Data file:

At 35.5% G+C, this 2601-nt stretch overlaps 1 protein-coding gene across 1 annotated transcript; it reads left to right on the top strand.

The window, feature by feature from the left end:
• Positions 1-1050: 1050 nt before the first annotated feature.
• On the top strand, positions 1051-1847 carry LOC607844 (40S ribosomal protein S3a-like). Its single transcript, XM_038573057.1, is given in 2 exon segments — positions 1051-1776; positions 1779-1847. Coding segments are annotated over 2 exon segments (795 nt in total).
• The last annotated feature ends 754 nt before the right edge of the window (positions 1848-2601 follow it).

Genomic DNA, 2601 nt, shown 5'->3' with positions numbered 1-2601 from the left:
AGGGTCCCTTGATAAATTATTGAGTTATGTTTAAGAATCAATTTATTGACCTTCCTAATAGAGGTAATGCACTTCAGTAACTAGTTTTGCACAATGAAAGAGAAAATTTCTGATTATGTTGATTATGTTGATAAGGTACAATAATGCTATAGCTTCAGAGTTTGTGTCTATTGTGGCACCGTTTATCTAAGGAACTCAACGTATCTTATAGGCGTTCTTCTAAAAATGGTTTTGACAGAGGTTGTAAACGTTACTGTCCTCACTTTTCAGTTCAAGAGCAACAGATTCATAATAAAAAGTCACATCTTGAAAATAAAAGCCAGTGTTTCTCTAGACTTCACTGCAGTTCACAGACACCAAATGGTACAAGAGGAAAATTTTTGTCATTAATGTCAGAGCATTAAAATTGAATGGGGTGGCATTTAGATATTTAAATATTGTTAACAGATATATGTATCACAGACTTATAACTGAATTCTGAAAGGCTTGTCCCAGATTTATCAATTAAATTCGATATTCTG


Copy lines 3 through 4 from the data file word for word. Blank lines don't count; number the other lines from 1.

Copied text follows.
• Positions 1-1050: 1050 nt before the first annotated feature.
• On the top strand, positions 1051-1847 carry LOC607844 (40S ribosomal protein S3a-like). Its single transcript, XM_038573057.1, is given in 2 exon segments — positions 1051-1776; positions 1779-1847. Coding segments are annotated over 2 exon segments (795 nt in total).